How to pronounce...

jcground

Member
Messages
1,175
So many knowledgeable people here, I figured I'd throw these out since I've heard them all pronounced several ways, and I've always kinda wondered what's correct...

Suhr ... (I'm embarrassed about this one since I know John himself posts here)

Hamer ... (I've heard hay-mer and hammer)


I could start a similar thread about amps... Koch, Fuchs, and others have all been colorfully pronounced. And of course there's the PRS pronounciation of piezo (Paul Smith himself pronounces the first syllable like the dessert, but when I was taking physics in college it was always pee-ay-zo, as in the quartz bits inside the pickup that produce electricity when they vibrate or get compressed).

Sorry to be an ignoramus about the guitar names. Just wondered the right way to say 'em. :)
 

Mike_C

Member
Messages
193
Hamer is Hay-mer as for Suhr I thought it was sir but others more knowledgable would be better suited to answer the suhr question.
 

jcground

Member
Messages
1,175
Thanks Mike,

"Sir" is what I've always said, kinda like Big Sur in California, but I've heard other people say it more like "Sure".

(For what it's worth, I'm one of the people who has said "hammer" for all these years.)
 

AaeCee

Silver Supporting Member
Messages
18,275
How about D'Addario?!! How many times do you hear people pronounce it Dee-Adario?!! IT'S DA-DARIO!!!! It amazes me how many, especially those in the guitar business, mispronounce it. Please help me in changing this flagrant and annoying abuse of their good name. ;) ;) AC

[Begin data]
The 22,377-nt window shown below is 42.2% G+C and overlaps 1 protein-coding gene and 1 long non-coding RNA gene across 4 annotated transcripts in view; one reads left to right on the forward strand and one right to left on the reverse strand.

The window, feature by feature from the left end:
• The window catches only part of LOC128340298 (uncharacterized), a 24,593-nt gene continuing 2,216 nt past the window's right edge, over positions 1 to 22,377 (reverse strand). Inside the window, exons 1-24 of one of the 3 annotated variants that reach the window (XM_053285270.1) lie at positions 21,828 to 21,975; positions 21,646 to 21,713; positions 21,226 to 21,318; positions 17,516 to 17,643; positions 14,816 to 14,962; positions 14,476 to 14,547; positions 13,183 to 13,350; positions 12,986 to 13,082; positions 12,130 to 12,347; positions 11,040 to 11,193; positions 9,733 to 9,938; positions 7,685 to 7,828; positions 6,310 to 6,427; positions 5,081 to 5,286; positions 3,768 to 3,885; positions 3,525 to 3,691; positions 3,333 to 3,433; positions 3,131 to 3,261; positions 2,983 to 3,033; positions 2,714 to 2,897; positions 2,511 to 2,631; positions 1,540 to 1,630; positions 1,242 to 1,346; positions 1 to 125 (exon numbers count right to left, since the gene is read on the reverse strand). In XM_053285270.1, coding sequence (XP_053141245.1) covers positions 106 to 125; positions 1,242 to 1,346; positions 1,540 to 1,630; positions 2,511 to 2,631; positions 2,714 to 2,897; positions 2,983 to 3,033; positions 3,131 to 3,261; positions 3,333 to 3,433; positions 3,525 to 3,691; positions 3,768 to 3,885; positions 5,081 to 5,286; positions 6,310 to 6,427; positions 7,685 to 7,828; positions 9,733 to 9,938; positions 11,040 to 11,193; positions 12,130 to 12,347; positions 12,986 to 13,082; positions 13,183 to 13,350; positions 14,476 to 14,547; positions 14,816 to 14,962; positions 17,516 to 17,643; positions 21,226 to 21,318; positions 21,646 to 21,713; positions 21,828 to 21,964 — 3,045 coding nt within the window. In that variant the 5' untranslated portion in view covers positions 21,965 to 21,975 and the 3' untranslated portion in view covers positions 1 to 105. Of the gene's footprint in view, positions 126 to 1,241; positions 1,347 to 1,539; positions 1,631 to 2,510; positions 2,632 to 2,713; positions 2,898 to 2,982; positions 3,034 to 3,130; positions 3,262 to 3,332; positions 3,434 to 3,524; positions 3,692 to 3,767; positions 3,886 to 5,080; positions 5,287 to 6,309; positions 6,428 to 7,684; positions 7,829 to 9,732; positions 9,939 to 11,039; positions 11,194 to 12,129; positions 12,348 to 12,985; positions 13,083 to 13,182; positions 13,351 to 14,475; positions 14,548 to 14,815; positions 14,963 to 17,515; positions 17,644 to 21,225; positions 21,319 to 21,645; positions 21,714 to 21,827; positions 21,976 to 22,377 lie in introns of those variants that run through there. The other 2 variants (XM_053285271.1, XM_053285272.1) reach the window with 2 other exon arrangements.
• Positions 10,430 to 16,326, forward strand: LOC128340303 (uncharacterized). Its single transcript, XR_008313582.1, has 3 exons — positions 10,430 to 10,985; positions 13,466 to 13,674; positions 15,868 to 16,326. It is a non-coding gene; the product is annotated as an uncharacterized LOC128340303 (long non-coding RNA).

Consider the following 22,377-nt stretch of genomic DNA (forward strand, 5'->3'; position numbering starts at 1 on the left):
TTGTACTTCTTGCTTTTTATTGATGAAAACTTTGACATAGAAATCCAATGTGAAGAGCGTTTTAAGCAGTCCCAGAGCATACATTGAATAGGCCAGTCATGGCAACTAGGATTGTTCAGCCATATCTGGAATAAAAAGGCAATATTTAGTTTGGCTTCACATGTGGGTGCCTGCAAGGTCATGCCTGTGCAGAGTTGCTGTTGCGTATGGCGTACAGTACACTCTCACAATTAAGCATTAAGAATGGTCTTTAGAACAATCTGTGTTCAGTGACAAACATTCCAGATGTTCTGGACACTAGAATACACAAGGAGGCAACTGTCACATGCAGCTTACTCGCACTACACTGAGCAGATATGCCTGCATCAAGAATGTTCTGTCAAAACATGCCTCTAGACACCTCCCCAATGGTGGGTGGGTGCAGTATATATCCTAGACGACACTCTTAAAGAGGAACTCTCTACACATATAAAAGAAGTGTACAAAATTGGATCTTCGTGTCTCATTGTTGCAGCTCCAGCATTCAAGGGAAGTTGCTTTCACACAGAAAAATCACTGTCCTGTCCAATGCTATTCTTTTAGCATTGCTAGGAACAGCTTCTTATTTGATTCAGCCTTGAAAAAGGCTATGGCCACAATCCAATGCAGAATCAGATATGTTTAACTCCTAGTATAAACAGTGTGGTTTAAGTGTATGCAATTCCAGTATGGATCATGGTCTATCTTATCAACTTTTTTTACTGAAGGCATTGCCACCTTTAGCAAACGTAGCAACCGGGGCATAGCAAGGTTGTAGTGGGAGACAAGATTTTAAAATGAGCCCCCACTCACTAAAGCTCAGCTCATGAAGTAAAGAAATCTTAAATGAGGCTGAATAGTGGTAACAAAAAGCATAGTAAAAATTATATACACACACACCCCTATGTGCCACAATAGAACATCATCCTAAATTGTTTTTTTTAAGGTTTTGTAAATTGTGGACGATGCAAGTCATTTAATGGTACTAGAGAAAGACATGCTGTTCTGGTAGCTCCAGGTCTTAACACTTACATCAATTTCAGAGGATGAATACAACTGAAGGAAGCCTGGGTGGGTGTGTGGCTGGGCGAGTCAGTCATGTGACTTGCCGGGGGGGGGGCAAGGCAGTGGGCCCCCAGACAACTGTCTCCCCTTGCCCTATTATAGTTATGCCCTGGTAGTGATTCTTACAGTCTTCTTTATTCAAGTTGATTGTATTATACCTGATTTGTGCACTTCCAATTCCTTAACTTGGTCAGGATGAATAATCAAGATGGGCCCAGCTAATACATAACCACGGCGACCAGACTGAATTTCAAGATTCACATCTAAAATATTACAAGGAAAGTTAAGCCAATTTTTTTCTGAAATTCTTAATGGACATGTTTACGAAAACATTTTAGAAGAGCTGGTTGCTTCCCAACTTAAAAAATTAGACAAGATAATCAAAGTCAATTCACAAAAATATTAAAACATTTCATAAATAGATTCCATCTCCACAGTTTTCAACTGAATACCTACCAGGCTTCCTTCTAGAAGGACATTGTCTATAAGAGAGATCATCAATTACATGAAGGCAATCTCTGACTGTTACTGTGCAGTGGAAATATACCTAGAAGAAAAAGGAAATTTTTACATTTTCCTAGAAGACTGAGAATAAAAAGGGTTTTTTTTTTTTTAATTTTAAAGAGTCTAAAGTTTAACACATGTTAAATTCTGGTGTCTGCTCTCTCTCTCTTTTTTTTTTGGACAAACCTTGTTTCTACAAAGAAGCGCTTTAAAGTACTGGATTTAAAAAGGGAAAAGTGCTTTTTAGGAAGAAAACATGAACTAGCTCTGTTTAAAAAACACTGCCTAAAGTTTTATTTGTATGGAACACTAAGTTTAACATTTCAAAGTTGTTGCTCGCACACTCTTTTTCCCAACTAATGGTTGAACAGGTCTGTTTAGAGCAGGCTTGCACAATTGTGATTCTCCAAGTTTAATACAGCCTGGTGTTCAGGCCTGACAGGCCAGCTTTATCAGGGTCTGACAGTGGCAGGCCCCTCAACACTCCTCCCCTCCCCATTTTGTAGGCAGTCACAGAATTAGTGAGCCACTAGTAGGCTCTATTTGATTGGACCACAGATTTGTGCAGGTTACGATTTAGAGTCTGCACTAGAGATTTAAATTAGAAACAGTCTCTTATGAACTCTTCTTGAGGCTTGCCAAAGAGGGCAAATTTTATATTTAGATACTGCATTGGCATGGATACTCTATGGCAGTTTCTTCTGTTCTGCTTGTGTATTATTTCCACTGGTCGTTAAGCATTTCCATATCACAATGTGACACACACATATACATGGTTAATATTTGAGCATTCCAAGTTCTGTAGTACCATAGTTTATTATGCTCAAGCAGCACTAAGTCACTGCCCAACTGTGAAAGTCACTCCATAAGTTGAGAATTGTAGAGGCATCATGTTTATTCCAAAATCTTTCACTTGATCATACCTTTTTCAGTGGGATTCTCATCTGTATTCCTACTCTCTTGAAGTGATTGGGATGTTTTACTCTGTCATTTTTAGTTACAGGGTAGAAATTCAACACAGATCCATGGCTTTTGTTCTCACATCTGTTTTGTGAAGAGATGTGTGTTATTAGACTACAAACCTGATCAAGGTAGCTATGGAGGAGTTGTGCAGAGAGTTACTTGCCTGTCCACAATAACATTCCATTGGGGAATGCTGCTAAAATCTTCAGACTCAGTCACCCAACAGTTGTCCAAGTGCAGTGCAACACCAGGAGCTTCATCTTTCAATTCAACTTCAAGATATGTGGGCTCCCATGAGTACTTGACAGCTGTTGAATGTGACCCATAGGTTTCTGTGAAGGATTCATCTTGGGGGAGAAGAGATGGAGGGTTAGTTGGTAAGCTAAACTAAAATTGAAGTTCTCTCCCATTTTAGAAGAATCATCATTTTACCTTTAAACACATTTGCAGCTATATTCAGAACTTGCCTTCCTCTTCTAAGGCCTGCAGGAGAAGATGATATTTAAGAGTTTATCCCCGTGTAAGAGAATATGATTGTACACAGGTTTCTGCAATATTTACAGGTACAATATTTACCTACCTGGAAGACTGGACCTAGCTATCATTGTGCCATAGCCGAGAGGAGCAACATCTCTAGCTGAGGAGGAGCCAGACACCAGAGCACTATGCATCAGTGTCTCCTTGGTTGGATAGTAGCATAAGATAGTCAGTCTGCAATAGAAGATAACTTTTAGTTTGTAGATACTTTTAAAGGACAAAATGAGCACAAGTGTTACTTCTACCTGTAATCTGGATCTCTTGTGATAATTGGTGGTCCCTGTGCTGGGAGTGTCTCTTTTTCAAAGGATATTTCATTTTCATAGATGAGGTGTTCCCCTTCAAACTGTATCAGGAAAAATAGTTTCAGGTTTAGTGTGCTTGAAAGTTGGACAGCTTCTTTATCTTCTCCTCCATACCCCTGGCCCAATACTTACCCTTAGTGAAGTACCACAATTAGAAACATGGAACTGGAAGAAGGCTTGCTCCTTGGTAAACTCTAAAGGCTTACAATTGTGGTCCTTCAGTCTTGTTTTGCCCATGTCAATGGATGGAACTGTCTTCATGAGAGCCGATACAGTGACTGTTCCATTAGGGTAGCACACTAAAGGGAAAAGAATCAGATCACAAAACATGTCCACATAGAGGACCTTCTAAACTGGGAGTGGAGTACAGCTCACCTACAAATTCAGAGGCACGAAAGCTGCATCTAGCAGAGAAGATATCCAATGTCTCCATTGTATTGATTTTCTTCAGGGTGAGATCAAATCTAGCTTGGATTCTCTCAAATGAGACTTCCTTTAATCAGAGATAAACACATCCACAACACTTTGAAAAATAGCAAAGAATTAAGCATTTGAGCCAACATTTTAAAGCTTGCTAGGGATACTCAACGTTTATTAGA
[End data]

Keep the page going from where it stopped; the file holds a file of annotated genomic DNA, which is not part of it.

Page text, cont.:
tWreCK

Member
Messages
144
if you think that's difficult try
pronouncing the name of this Welsh town:

Llanfairpwllgwyngyllgogerychwyrndrobwllllantysiliogogogoch
 

thesedaze

Member
Messages
1,682
as for Piezo, i've heard 'pie-zo' 'pee-zo' and 'pee-ay-zo'...I've always said the latter.

I always called Hamer 'hammer' or 'hahmer' because I figured it was some sort of root of hammer, but I've heard more dealers refer to it as 'haymer' than anything else. If you look up the last name in ancestry.com it says on all accounts 'hammer' is the pronunciation, although there are of course accounts where the person's last name who owns the company isn't pronounced the same as the company itself. ie. Moog


Fuchs = Few-cks

Koch I think is like the old mayor...Kah-tch...

I always said Go-din, but I can easily see 'Go-dan' if they are feeling French...
 

jcground

Member
Messages
1,175
Moog (both Dr. Bob and the company that bore his name) rhymes with rogue. In fact, they made a synth by that name to be catchy. As you say, it's commonly mispronounced to remind you of what a cow says. I can't remember how the hockey player pronounced his name.

Similar to the Moog Rogue, Hamer made a guitar called the Hamer Slammer. A friend of mine pointed out that "Haymer Slammer" sounds funny. I would have figured the gimmick was that they rhymed.

Koch amps are from the Netherlands. Chiba explained the pronounciation to me, but I can't think of a good way to write it phonetically. It's pronounced with a soft "ch" at the end. It's not like the former mayor of New York's last name, nor is it like a male chicken. It's "ko...<sound of softly trying to hoc a loogie>"